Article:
“One of the largest conferences I assist with is our Spring Sales Rally and Honors & Awards Banquet with over 250 attendees. It’s a day and a half long conference with education sessions, speaker break-outs, and an awards banquet in the evening where we honor our top agents from the previous year. We also have a Financed Agent Rally for around 70 attendees, a Family Fun Getaway for qualifying agents and their families, and I’m also responsible for coordinating the Fall Sales Rally for over 175 attendees. We only do business in Wisconsin; therefore all of our meetings are done in Wisconsin except for the Leaders Conference which takes our top agents (who qualify) and a guest to places like San Francisco, London, Hawaii, Key West, and the like.
“Along with my meeting planning, I’m also the graphic designer behind most of the company’s marketing material and contest/incentive promotional materials.”
Kristen Salewski: It actually just kind of happened… almost like fate. My intentions when I first went to UW-Eau Claire were to become a registered nurse. Both of my parents were EMT/Fire Department Volunteers and I was very interested in the medical field and helping people. As many college students do, I changed my degree path to Business Management and thought I’d be a better Hospital Administrator. But then the first Entrepreneurship program was opening up and I enrolled in that for my senior year of college. Part of the program was to write your own business plan and present it to colleagues and business consultants that the program brought in. The business plan I presented, and dream of maybe one day opening, is a One-Stop-Shop Wedding & Event Consulting Firm. I received Honorable Mention for my business plan. I planned a couple of weddings out of college, worked for a couple ad agencies and then it wasn’t until I started working with RMIC that I really got my feet wet with planning meetings/events.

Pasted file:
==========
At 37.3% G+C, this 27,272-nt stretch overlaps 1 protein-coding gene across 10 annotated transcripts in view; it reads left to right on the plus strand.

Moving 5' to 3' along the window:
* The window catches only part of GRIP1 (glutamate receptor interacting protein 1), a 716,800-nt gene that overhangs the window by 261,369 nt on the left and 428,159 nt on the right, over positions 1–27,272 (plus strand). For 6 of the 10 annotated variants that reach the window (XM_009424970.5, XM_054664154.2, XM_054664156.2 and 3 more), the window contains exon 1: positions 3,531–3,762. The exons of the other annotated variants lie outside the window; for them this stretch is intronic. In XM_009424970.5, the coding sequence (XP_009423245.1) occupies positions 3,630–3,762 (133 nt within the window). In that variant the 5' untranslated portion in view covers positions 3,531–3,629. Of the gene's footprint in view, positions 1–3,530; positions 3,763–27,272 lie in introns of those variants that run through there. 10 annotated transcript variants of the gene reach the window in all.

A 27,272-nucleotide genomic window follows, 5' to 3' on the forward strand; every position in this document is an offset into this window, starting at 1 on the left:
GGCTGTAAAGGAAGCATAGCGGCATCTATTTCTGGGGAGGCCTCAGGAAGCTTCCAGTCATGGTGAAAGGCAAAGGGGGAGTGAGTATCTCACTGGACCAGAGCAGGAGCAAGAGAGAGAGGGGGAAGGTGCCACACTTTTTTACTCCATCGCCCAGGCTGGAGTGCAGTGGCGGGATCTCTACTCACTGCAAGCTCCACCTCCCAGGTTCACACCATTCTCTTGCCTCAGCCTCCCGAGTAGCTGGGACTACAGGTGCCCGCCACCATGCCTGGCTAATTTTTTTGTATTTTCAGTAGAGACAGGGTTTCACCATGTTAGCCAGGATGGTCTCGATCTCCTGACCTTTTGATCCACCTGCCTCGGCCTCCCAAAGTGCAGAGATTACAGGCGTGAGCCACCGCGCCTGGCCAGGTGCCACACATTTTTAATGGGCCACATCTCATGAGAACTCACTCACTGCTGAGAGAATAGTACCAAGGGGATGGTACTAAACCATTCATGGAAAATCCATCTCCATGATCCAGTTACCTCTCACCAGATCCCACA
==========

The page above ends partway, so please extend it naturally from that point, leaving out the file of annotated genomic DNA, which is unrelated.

MM: What do you like most about your job?
KS: I think it’s the freedom that I have to be as creative as I can or our budget allows. I also like how it doesn’t feel like a job. I’ve worked for RMIC for over 13 years now and it’s one big family and yes, there are days that I wish Calgon® could just take me away but, I know the culture, I know what needs to be done, and I know how far the envelope can be pushed. Being in the marketing/advertising department there are many things that we’re working on at a time but I find pleasure in meeting/event planning. I love the encouragement I receive from my peers and the opportunities that RMIC has given me. I think it’s important for a company to have trust and confidence in their employees and allow them the freedom to shine.
MM: What challenges do you feel meeting and event planners face today and what is your approach to those challenges?
KS: The challenges meeting and event planners face today is offering that unique and inspiring event but on that tighter and tighter budget. It’s important, now more than ever, to uncover new ways to do more with less by looking at every aspect of your meeting from the attendee perspective. It’s also important to learn new ways to cut costs on food and beverage, site selection, AV, and most of all to discover negotiating tips to help save costs on any size of meeting.
MM: What’s the best day you’ve had in your career in the meetings industry?
KS: My best day in my event planning career was probably when the Wisconsin Chapter of Meeting Professionals International (MPI-WI) presented the Rising Star award to me at the 2014 Awards Gala. The Rising Star Award is presented to a newer member of MPI-Wisconsin who has become an active part of the organization. This award is designed to recognize an individual whose time and efforts put him/her on a path to being one of our next leaders. It was a great honor to be nominated along with so many other well-deserving individuals.